The hilarious send-up of educational films that was Look Around You: Music was only the beginning. BBC comedy show Look Around You has its own fantastic website filled with still more goodies. And it gives us a much clearer idea of the future of music technology than, say, a teaser from Moog. Readers have been sending in “Life in the Year 2000” entries, which include the five-string bass guitar, sex changes using Bach violin concertos, and my personal favorite, Halson Hoek’s invention that improves your keyboard chops by sending electrical shocks through metal gauntlets. At this point, that might be …

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Look Around You: Mock BBC Educational Program on Music

This dead-on send-up of British educational programming takes a look at the world of music and music-making, from that music you young people like so much (“the Bensons, or the Ombudsman”) to the “Harrington 1200” music synth shown here, which you’ve probably never seen “because it costs almost a thousand pounds.” (Boy, would that you could get a Harrington for so little. Circuit benders and vintage synth collectors recently drove up the price to almost $50,000 on eBay.) Enjoy! Look Around You: Music [QuickTime video, DevilyDucky.com]

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More Free Beethoven Orchestras (Limited Time)

It’s nice to see the Web abuzz about digital music downloads of one of the great geniuses of all time, instead of, you know, just another that mash-up. In that spirit, I point you to BBC’s Radio 3 for hours of great weekend listening: Beethoven Symphonies 6-9, BBC Radio Orchestra They’re quite decent recordings, though if you really love them you’ll probably want the uncompressed CD BBC will release. Gianandrea Noseda really ripped through Beethoven 5, and now some of Ludwig van’s mature masterpieces are in store. But act now, because starting Monday July 4, the downloads will start to …

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CDM Radio Pick: Free Beethoven, New Music – Radio 3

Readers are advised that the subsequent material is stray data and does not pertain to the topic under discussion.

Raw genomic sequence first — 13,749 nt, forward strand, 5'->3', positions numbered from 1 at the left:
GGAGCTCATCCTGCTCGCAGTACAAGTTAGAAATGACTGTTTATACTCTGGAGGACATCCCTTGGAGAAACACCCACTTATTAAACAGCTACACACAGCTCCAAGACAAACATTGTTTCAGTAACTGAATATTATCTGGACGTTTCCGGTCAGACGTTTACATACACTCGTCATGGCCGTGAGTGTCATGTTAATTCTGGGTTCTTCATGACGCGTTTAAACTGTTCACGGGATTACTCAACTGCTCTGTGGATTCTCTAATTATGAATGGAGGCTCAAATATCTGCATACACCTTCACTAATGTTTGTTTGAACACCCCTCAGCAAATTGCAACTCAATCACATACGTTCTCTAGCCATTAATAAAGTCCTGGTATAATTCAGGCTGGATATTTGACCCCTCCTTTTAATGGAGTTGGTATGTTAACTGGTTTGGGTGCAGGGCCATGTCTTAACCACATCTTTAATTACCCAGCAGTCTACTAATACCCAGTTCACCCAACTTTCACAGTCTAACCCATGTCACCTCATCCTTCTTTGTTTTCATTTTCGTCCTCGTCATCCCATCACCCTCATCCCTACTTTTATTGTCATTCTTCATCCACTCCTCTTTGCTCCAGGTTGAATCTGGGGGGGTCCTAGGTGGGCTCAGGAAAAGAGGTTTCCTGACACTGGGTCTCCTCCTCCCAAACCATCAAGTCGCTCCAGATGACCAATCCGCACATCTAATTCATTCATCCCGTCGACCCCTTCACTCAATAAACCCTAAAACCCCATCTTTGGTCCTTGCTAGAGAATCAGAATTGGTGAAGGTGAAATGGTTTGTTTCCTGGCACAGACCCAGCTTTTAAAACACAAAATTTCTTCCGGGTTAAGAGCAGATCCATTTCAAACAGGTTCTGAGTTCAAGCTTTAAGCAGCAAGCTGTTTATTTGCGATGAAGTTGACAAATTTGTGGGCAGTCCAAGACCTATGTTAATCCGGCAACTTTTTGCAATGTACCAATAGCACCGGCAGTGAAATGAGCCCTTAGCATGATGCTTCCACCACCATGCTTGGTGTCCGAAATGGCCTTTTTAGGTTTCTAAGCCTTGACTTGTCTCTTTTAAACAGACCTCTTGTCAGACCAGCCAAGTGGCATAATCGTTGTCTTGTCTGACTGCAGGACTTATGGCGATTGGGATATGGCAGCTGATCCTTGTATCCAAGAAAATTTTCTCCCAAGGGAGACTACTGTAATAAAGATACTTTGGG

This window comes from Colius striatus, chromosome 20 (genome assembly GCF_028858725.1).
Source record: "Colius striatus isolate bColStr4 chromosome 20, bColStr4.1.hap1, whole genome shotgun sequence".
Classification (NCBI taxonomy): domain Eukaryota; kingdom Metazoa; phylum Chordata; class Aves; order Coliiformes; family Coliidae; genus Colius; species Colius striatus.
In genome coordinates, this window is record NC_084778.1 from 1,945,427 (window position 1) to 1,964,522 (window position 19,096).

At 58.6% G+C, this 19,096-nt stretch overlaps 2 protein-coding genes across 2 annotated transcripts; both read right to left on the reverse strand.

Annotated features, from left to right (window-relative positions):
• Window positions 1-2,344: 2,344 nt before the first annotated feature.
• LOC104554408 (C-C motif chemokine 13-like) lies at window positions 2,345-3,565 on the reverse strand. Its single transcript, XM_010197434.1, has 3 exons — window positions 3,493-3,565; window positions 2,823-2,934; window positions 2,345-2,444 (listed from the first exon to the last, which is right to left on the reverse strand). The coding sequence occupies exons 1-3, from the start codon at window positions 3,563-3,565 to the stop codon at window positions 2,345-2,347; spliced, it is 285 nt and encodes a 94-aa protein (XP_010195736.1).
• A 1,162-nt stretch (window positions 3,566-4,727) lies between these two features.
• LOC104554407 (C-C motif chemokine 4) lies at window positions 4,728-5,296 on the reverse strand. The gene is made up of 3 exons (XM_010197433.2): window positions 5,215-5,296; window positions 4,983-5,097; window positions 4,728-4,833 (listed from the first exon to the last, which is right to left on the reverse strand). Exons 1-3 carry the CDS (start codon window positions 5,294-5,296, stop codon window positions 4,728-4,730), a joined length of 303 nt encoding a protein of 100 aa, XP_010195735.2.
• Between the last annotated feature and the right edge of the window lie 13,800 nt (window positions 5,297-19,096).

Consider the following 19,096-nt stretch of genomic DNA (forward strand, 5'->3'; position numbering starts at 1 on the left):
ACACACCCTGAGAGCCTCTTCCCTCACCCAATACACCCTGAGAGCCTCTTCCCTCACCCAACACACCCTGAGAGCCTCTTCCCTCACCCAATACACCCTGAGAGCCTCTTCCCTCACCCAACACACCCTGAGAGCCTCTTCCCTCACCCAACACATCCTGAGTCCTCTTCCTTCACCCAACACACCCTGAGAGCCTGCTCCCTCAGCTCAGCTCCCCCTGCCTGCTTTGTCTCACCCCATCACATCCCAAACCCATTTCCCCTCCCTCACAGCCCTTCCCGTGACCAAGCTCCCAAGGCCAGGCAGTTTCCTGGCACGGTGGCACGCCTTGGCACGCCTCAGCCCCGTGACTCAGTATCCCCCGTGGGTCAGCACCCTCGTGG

CDM Radio of the Week For music, you can’t beat the Beeb, and the UK radio conglomerate is now easy to hear in the rest of the world thanks to some of the best net radio support on the Earth. Just don’t overlook the high-brow Radio 3 because you think it might be stuffy. Quite the contrary; check out some highlights: Beethoven’s symphonies are available for free download for a limited time. (Right now 1-5 are there as MP3s; others later this month. Played by the BBC Phil, of course!) New Music section features a message board and some hip …

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Original Hitchhiker’s Guide: Radiophonic Blockbuster

Visuals? Who needs visuals? The original Hitchhiker’s Guide radio show was evocative enough in sound to evoke the bizarre otherworldly imagination of Douglas Adams: close your eyes, listen to the wizardry of the BBC Radiophonic Workshop (the same team that worked on Doctor Who), and it was all there. For fans of the radio show, even Adams’ book version wasn’t quite as good; little wonder the show inspired listeners to become audio engineers. If you haven’t heard the radio show, there’s still time — and the movie is ultimately different enough that it wouldn’t spoil much. Dave’s Imaginary Sound Space …